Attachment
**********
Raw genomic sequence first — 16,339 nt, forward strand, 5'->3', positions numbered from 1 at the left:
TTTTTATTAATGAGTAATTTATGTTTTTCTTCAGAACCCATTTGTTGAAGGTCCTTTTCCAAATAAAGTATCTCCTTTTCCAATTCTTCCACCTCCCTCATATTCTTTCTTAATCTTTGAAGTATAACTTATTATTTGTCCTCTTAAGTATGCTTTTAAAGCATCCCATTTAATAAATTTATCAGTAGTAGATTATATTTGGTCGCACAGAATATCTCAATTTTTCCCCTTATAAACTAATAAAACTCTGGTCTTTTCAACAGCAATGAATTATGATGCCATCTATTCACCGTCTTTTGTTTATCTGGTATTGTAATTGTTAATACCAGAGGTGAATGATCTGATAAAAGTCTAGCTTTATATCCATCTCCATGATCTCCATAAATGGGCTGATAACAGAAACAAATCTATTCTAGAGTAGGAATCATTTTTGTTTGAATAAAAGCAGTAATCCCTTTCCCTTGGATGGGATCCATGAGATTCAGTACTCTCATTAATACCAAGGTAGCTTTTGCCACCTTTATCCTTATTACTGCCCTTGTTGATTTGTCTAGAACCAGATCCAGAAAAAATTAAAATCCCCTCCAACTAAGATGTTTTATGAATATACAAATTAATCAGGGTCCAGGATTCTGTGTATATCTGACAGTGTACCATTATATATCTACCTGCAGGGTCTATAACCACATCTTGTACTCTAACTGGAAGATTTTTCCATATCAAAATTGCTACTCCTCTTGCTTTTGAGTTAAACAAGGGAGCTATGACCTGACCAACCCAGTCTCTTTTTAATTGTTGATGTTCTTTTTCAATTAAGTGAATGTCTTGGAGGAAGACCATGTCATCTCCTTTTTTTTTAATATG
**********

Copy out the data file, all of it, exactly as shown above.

Raw genomic sequence first — 16,339 nt, forward strand, 5'->3', positions numbered from 1 at the left:
TTTTTATTAATGAGTAATTTATGTTTTTCTTCAGAACCCATTTGTTGAAGGTCCTTTTCCAAATAAAGTATCTCCTTTTCCAATTCTTCCACCTCCCTCATATTCTTTCTTAATCTTTGAAGTATAACTTATTATTTGTCCTCTTAAGTATGCTTTTAAAGCATCCCATTTAATAAATTTATCAGTAGTAGATTATATTTGGTCGCACAGAATATCTCAATTTTTCCCCTTATAAACTAATAAAACTCTGGTCTTTTCAACAGCAATGAATTATGATGCCATCTATTCACCGTCTTTTGTTTATCTGGTATTGTAATTGTTAATACCAGAGGTGAATGATCTGATAAAAGTCTAGCTTTATATCCATCTCCATGATCTCCATAAATGGGCTGATAACAGAAACAAATCTATTCTAGAGTAGGAATCATTTTTGTTTGAATAAAAGCAGTAATCCCTTTCCCTTGGATGGGATCCATGAGATTCAGTACTCTCATTAATACCAAGGTAGCTTTTGCCACCTTTATCCTTATTACTGCCCTTGTTGATTTGTCTAGAACCAGATCCAGAAAAAATTAAAATCCCCTCCAACTAAGATGTTTTATGAATATACAAATTAATCAGGGTCCAGGATTCTGTGTATATCTGACAGTGTACCATTATATATCTACCTGCAGGGTCTATAACCACATCTTGTACTCTAACTGGAAGATTTTTCCATATCAAAATTGCTACTCCTCTTGCTTTTGAGTTAAACAAGGGAGCTATGACCTGACCAACCCAGTCTCTTTTTAATTGTTGATGTTCTTTTTCAATTAAGTGAATGTCTTGGAGGAAGACCATGTCATCTCCTTTTTTTTTAATATG